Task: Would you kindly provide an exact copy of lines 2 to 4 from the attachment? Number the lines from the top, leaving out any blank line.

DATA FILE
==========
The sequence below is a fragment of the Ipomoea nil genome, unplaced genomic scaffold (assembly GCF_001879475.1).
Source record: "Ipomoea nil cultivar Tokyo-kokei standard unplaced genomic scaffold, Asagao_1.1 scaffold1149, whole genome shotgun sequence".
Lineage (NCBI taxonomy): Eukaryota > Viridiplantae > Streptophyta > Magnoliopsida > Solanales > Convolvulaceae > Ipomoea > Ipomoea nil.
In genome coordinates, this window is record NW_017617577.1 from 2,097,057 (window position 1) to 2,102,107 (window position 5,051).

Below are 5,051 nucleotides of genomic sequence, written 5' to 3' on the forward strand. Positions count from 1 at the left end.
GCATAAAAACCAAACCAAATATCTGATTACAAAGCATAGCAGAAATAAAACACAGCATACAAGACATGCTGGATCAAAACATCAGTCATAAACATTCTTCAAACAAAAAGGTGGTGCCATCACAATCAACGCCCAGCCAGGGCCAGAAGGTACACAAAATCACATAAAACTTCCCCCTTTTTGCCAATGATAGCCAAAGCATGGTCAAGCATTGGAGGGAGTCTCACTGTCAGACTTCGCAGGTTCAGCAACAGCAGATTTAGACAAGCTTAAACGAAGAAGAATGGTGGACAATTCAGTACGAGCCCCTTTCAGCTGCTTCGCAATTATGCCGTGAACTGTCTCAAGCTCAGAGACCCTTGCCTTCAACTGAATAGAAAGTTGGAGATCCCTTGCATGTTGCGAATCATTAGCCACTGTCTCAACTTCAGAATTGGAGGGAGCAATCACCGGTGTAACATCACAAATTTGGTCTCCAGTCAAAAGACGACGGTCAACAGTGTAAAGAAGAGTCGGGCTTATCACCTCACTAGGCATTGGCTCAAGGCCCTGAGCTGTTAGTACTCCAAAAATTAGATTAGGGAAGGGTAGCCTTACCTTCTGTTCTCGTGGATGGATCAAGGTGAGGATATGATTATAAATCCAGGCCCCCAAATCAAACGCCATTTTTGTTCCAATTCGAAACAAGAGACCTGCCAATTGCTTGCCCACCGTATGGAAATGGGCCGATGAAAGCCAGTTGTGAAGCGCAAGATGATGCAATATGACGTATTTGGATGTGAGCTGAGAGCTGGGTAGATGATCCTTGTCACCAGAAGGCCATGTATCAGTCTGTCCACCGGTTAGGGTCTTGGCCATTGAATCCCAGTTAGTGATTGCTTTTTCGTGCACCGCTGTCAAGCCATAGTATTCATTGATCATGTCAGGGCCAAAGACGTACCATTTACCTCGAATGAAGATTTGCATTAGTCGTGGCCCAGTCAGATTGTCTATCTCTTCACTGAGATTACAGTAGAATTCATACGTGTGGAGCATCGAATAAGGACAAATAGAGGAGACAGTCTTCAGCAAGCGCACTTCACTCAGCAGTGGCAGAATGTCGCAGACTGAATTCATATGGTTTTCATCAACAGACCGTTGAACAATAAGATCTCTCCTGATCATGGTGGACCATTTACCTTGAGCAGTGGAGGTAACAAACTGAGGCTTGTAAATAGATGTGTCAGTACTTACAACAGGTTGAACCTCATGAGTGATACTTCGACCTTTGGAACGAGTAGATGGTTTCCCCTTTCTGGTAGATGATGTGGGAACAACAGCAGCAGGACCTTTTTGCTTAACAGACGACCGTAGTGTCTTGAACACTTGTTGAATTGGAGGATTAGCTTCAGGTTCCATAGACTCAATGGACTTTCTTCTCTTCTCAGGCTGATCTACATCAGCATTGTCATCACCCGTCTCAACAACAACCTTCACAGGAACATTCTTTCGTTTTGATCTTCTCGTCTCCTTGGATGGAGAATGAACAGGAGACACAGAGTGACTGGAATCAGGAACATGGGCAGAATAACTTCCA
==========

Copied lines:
Source record: "Ipomoea nil cultivar Tokyo-kokei standard unplaced genomic scaffold, Asagao_1.1 scaffold1149, whole genome shotgun sequence".
Lineage (NCBI taxonomy): Eukaryota > Viridiplantae > Streptophyta > Magnoliopsida > Solanales > Convolvulaceae > Ipomoea > Ipomoea nil.
In genome coordinates, this window is record NW_017617577.1 from 2,097,057 (window position 1) to 2,102,107 (window position 5,051).